• Evaluation Approach: How will you (and I) determine if your approach solves the problem? Negative results (demonstrating that an approach does not work) are acceptable here, provided that the approach was promising. In research, we shouldn't always know how things will turn out. This can be either theoretical analysis or experimental results.
  • Milestones: How will you get the work done? Present a timeline of what and when various work will be accomplished. If you are working in a group, discuss how the work will be divided. What is the simplest version of your project that you can absolutely promise will be done by the end of term? How do you hope to extend it if you have time?
  • Bibliography: containing the references cited in your proposal. Your proposal should have at least five references, cited properly (author, title, publication venue (conference or journal (if journal, give issue/number)), year).
You may be asked to revise your proposal if I believe it will lead to an unsatisfactory final project. In this case, your proposal grade will be based on both the original and revised proposals. The proposal is what I will use to evaluate your final project. Minor deviations from it are okay, but any major changes need to be approved by me. If you are unsure if a change is ok, just ask. Near the end of term, students will present their work to the class in a 30-minute (including five minutes for questions) conference-style presentation. At the end of the term, students will submit a workshop-quality paper, 10-15 pages in length, describing their project. Below is the grading breakdown:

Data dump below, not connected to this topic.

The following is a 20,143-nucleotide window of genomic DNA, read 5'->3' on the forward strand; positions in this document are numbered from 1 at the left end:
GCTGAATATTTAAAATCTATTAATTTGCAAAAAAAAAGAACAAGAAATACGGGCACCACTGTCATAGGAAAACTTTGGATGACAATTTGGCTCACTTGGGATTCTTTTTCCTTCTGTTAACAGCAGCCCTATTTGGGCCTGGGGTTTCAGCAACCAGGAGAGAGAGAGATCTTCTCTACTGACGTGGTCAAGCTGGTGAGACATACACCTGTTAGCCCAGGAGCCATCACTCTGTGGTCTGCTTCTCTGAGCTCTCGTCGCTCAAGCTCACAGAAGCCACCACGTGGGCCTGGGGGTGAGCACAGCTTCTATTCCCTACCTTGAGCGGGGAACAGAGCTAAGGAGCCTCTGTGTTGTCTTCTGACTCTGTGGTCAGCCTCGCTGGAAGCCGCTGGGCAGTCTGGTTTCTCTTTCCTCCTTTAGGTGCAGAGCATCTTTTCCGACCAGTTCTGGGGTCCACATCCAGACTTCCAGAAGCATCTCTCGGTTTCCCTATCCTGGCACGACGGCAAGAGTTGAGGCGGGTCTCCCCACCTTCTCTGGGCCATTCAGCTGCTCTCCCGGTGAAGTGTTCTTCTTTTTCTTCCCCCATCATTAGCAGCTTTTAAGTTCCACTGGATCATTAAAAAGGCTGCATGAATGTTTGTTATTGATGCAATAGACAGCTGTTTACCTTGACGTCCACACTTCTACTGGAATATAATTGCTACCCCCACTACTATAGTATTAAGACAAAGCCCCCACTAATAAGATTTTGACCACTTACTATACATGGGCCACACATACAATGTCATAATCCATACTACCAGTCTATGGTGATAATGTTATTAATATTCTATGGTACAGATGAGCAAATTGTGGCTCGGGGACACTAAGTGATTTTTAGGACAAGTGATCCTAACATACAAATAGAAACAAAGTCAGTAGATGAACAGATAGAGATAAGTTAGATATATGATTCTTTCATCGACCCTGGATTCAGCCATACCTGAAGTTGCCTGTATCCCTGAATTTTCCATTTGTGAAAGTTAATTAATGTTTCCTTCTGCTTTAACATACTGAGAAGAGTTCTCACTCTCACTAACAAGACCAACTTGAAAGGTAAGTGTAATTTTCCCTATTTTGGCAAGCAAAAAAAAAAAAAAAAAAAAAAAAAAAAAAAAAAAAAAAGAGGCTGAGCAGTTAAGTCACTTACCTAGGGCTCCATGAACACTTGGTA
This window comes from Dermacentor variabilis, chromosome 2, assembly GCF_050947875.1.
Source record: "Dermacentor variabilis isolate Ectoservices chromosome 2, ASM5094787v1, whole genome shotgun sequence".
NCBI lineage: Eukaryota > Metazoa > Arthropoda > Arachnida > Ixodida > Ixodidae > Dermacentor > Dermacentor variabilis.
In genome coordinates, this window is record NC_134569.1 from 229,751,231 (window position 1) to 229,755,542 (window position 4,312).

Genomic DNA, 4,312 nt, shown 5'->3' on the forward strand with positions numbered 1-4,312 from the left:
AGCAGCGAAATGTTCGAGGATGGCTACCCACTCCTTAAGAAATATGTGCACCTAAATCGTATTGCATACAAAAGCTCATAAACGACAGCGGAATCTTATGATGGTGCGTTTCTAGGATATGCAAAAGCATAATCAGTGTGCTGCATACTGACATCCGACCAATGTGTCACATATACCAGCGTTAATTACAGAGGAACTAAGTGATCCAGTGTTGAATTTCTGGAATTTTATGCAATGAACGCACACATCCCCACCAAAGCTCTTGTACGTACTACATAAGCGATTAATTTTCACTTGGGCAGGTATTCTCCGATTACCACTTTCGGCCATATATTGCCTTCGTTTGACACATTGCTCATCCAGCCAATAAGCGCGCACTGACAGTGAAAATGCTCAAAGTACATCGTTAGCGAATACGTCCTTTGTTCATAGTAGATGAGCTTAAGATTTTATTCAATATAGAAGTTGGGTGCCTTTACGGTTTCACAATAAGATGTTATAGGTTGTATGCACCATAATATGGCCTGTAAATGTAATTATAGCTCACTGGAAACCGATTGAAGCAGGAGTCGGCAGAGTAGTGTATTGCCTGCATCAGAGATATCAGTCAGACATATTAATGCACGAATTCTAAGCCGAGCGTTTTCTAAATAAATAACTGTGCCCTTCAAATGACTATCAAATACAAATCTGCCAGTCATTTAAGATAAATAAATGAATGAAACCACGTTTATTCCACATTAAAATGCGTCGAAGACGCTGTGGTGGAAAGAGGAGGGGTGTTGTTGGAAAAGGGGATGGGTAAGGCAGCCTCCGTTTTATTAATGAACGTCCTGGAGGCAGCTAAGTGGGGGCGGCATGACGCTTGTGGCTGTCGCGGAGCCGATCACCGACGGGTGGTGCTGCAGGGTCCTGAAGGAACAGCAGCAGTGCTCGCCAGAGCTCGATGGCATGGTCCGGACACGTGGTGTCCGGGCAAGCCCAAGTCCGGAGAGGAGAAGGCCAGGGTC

Each paper will be presented to the class by one student. The reading list can be found here. In-person students will give a 20-minute conference-style presentation. The student presenting the paper will then lead the class in a discussion of the paper, taking 45 minutes for the presentation and discussion in total for each paper. Online students will be expected to either attend and participate virtually in the discussion via ECHO 360 or watch the discussion and write a discussion board post reflecting on points raised in the class discussion.

Online students will present their papers in either a discussion post (approximately two pages long) or in a posted video presentation of 20 min. Blog posts should summarize the main ideas and results of the paper, assess the paper's significance, bring up discussion points, and link to related work. The author will then moderate a discussion thread in which all students are expected to participate. Discussion posts will be due the Thursday before class at 5 pm.

Students will be expected to post comments on the discussion by the Tuesday before class at 6 pm.

The class participation grade will be determined by (1) Active participation in class discussions and (2) Online discussion on the course discussion board.